Those frequent trips down to LA generated a level of excitement totally out of proportion with the end result. Sure, I’d come home with some new records, usually about $20-$25 worth, most of which couldn’t be found in the Santa Barbara area. And yeah, we’d usually see some bands, probably The Lazy Cowgirls at Raji’s or The Anti-Club, or maybe a touring act like the Volcano Suns, Pussy Galore, Naked Raygun, Soul Asylum, Half Japanese, Dinosaur Jr., Das Damen, Sonic Youth and so on. Most of the time was spent on driving freeways, in keeping with the Los Angeles stereotype. My companions for these excursions varied, but were usually some combination of my record-collecting pal Bruce, my record-collecting cousin Doug, various optional parties (Linda, Brian, Brett, Rubin Fiberglass), and myself. We had a routine and a route that we kept to almost religiously. Anticipation built feverishly during the week, and unless we were blowing off school for these trips (which was absolutely the case on a couple of noteworthy days – I’m remembering the free daytime Soul Asylum show at UCLA in ’87), these jaunts were usually on Saturdays. A trip to LA to hit the record stores was certifiably the highlight of my month, and these trips were indeed taken just about every month without fail.

Every record store we visited back then is now gone. All of them. Most record stores everywhere are now gone, and the ones that aren’t will be soon, alas. I started these trips as a 19-year-old with a part-time dishwashing job and a part-time telemarketing job. I owned a 1980 Mustang that fit 4 people very uncomfortably. The route to record dork nirvana went down the 101, through towns like Ventura, Oxnard, Camarillo, Thousand Oaks, and Agoura Hills. A stop at the Calabasas Taco Bell was almost always on the agenda. After this landmark belly-filler, we hit the fabled San Fernando Valley, of “valley girl” and porn fame, and the monthly rapture would begin.

MOBY DISC was a medium-sized used & new record store in the borough of Sherman Oaks, right in the heart of the Valley. Because it was on Ventura Blvd., and therefore not too far from the freeway, it was always a stop on our route despite it bearing the least amount of purchasable vinyl fruit. The only item of note that I ever bought there – that I can remember – was a copy of REDD KROSS’s “Neurotica” about five minutes after it arrived at the store. Bruce & I were big Redd Kross/Red Cross fans, and they hadn’t put out an album of originals since the godhead “Born Innocent” LP. We called ahead to see if Moby Disc were going to get it in that day, which they gruntingly confirmed, and then we basically arrived to nab it as the store was opening, like little girls. I recall the frustration of the owner as we asked him to root around on the loading dock or “in the back” when it wasn’t immediately on display when they took the locks off the doors. They ultimately found a cardboard box of LPs, cut it open, and gave us our prizes. The irony of the whole shebang is that I didn’t like that record at all from the first moment I heard it, and still don’t to this day.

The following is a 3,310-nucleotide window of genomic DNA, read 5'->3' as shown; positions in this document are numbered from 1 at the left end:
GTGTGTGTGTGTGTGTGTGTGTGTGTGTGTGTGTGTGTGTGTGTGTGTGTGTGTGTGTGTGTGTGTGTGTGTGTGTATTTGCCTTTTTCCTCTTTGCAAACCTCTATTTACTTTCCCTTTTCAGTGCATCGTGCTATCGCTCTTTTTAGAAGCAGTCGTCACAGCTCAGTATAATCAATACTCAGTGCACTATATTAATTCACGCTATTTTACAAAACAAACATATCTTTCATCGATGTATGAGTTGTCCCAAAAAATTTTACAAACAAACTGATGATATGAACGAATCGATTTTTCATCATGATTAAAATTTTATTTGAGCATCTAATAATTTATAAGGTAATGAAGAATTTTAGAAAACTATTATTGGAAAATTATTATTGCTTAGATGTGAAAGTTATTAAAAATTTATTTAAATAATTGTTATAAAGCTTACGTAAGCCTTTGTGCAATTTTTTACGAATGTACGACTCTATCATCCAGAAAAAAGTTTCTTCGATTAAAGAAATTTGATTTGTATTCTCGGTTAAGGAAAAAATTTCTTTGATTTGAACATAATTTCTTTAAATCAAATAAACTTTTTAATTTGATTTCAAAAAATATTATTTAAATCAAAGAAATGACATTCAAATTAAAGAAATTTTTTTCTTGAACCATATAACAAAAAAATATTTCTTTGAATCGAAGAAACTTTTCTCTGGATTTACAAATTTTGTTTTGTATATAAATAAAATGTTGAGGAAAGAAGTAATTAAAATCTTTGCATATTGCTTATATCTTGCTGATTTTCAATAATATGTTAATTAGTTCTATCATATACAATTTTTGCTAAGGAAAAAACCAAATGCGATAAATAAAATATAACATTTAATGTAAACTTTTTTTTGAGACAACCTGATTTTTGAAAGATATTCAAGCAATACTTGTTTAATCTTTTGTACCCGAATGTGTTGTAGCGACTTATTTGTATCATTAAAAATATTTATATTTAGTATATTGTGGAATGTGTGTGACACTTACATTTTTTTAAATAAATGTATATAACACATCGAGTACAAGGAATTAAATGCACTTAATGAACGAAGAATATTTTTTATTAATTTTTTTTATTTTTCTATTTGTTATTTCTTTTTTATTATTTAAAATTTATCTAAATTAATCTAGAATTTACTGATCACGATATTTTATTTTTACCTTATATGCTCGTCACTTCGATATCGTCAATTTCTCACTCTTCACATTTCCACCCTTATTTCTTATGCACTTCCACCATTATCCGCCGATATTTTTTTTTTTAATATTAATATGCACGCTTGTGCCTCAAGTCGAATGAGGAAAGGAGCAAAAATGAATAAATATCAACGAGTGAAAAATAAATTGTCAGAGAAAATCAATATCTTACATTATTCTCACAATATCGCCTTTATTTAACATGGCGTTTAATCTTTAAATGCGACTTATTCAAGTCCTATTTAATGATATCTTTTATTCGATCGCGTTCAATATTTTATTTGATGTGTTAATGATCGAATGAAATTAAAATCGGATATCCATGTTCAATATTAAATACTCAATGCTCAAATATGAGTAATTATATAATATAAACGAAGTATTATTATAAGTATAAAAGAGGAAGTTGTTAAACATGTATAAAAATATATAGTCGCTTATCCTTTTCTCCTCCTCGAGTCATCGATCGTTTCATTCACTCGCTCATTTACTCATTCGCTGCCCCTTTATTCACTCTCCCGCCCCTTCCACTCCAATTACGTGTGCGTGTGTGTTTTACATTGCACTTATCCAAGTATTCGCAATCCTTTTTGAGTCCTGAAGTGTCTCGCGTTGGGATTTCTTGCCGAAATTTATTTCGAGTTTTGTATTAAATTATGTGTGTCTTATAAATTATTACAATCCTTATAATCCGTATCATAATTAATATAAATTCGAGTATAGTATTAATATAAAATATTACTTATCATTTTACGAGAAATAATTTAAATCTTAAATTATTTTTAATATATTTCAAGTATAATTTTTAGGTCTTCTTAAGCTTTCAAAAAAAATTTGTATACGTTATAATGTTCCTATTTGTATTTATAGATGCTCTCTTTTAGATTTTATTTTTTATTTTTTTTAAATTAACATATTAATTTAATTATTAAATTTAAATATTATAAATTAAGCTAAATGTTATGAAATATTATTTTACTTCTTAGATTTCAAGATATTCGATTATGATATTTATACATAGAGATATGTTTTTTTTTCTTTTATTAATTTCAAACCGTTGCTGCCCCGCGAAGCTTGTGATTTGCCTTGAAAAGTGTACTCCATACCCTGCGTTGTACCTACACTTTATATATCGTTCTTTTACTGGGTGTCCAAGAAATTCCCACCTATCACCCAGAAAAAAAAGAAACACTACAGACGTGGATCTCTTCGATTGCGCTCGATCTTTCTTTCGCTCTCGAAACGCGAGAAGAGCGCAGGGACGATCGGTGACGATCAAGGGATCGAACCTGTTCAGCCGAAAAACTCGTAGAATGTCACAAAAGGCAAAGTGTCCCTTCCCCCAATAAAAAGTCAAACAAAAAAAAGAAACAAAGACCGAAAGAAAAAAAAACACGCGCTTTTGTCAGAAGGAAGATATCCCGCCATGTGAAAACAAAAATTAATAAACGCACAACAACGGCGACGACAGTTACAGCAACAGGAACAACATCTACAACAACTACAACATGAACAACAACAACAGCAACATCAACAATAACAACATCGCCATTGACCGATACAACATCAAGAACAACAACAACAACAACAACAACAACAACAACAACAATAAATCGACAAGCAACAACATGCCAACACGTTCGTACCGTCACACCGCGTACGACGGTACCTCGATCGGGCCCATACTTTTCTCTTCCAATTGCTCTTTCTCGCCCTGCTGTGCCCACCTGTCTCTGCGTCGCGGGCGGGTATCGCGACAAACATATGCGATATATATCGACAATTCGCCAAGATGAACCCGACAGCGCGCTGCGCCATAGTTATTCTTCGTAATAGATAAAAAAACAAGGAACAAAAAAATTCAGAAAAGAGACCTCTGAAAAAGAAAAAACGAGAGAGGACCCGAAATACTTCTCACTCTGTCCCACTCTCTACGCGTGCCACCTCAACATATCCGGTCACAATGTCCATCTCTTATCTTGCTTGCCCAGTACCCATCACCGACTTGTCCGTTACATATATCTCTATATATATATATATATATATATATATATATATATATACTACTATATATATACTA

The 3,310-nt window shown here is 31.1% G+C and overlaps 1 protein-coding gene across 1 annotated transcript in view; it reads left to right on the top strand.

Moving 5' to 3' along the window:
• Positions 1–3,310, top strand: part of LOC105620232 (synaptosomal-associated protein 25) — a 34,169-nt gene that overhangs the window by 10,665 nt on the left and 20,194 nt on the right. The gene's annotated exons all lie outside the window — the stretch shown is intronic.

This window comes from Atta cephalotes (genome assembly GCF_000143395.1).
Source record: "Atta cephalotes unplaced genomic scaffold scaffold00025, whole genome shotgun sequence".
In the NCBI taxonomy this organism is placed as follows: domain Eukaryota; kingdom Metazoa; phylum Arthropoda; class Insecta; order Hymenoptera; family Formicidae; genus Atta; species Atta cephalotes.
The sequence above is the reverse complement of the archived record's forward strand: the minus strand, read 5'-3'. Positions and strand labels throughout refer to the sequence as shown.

Next we’d head into Hollywood itself and onto Melrose – the home of the hipster/shabby clothing boutiques, candle stores, ironic toy shops – and at least 5 record stores in the late 1980s. VINYL FETISH wasn’t a store we went to all that often, as it tended to focus on goth music and “industrial” beats, and was horrifically overpriced. Same with BLEEKER BOB’S – some amazing old punk records on the wall to gape at, but nothing I could afford. There was a sort of unsung hero used store called SECOND TIME AROUND where I used to find some treasures, usually for $1.99 or $2.99 a pop. It was horribly cluttered, and likely one of those places that was immediately put out of business in the very first years of illegal downloading. The Melrose granddaddy was ARON’S. I loved this store then, and almost as much when it moved over into a space twice this size on Highland Blvd. in the 1990s. Before there was Amoeba Music and its miles of used vinyl, there was Aron’s. I really had to pace myself in this place, as they had all the new stuff from the UK and Australia (I was big into Australian garage punk at the time); all the new SST, Homestead & Touch-n-Go releases; and tons of used vinyl at good prices. I still had two more stores to go.

So then it was usually time to hit another Taco Bell before heading down to Long Beach to ZED RECORDS. I think this was about 30-40 minutes away, along the 405 and then the PCH (Pacific Coast Highway), but totally worth the drive. A great, weird, esoteric little store, ZED stocked a ton of 45s, lots of punk stuff, and seemed to cater both to dorks like us and to the more hardcore punker element buying Corrosion of Conformity and GBH records. This was also the era of a term no one uses any more – “speed metal”. In fact metal itself was tremendously popular in the late 80s, as any MTV viewer knew, but this Metallica-inspired speed metal (essentially, metal informed by punk) was h-u-g-e in the underground record stores of ’86-’87. I hated it, as I do now, but I recall ZED being a big gathering place for metalhead burnouts as well. In fact, compared to the bustling, if dusty, Melrose stores in Hollywood, the dark and somewhat ominous Zed Records was a place where one was potentially at risk for a fistfight. At least it felt that way at the time. I found a copy of the first Pussy Galore single there (“Feel Good About Your Body”) a little after their initial 12” EP came out, and I stupidly sold it on eBay years ago, way before its market peaked.